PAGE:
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Innovation: Taking “Micromoments” and Maximizing Potential
In the coming weeks here at Yorktown Education, you’re likely to hear the word “innovation” quite a few times in terms of our Innovation Expo. Each year, we challenge the students to innovate to solve a problem. Some of the greatest ideas and solutions to problems have come from children, but often, those ideas are shut down by words like “not right now”, or “that’s a good idea, but it’s impossible”. No one is meaning to squander a child’s creativity or imagination, as sometimes these great ideas are in the middle of something completely different. These ideas are called “micromoments”, as coined by Dr. Ronald Beghetto, an expert in creativity currently at the University of Connecticut.
What we want to do with the Innovation Expo is take these “micromoments” and allow students to reach for their full creative potential in a topic that is interesting to them and work towards solutions to common (or uncommon) identified problems in the community. 1. Throughout the year, teachers at Yorktown Education encourage students to think critically and ask questions. These critical thinking skills that are encouraged are allowing students to not only think of questions to explore, but potential solutions.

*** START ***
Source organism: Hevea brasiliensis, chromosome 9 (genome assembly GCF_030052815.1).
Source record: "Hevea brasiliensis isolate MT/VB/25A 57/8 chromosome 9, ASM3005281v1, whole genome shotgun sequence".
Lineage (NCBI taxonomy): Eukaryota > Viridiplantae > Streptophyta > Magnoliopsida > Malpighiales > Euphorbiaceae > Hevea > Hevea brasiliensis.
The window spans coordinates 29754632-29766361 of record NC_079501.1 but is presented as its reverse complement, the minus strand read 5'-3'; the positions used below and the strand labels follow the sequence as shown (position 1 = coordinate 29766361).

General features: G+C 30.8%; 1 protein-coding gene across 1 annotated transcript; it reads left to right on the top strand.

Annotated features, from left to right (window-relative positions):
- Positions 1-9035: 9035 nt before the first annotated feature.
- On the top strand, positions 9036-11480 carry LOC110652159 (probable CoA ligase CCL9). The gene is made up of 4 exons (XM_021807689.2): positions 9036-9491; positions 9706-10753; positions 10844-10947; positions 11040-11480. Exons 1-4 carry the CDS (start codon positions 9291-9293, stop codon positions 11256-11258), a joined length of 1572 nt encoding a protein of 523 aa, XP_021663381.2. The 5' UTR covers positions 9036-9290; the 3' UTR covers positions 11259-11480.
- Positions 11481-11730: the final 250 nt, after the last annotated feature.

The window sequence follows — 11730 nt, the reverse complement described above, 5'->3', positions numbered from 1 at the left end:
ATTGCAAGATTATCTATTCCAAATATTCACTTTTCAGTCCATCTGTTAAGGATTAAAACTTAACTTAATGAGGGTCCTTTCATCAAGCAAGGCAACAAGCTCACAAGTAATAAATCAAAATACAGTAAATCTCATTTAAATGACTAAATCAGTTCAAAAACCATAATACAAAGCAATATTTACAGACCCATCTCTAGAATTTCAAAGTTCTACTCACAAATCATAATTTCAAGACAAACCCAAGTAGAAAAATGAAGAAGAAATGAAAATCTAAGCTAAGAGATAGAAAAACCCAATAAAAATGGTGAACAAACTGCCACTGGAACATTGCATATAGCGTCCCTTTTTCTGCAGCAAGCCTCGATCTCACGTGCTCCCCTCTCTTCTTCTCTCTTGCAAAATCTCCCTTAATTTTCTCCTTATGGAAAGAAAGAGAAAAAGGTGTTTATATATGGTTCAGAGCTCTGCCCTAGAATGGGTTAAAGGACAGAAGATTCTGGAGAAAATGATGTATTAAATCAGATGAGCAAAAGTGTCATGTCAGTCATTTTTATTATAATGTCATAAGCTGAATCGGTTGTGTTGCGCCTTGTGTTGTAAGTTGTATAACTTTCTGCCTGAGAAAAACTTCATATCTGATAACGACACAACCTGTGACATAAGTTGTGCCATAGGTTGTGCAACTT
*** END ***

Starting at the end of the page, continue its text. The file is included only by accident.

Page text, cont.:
Another way to recognize and encourage “micromoments” is to allow students to carry around a small notebook. This gives students a chance to write down their ideas to come back to at a later time if the current time is not ideal to explore their thoughts. These journals can become essential when students are able to explore their questions during Innovation Expo. Many times, our teachers also provide opportunities to explore these questions throughout the year during “Do What You Love” periods or Passion Projects.
You are invited to come see how our students are exploring their questions, finding their passions, and innovating through a tour of our school!
1 Beghetto, R. A. (2009). In search of the unexpected: Finding creativity in the micromoments of the classroom. Psychology of Aesthetics, Creativity, and the Arts, 3(1), 2-5.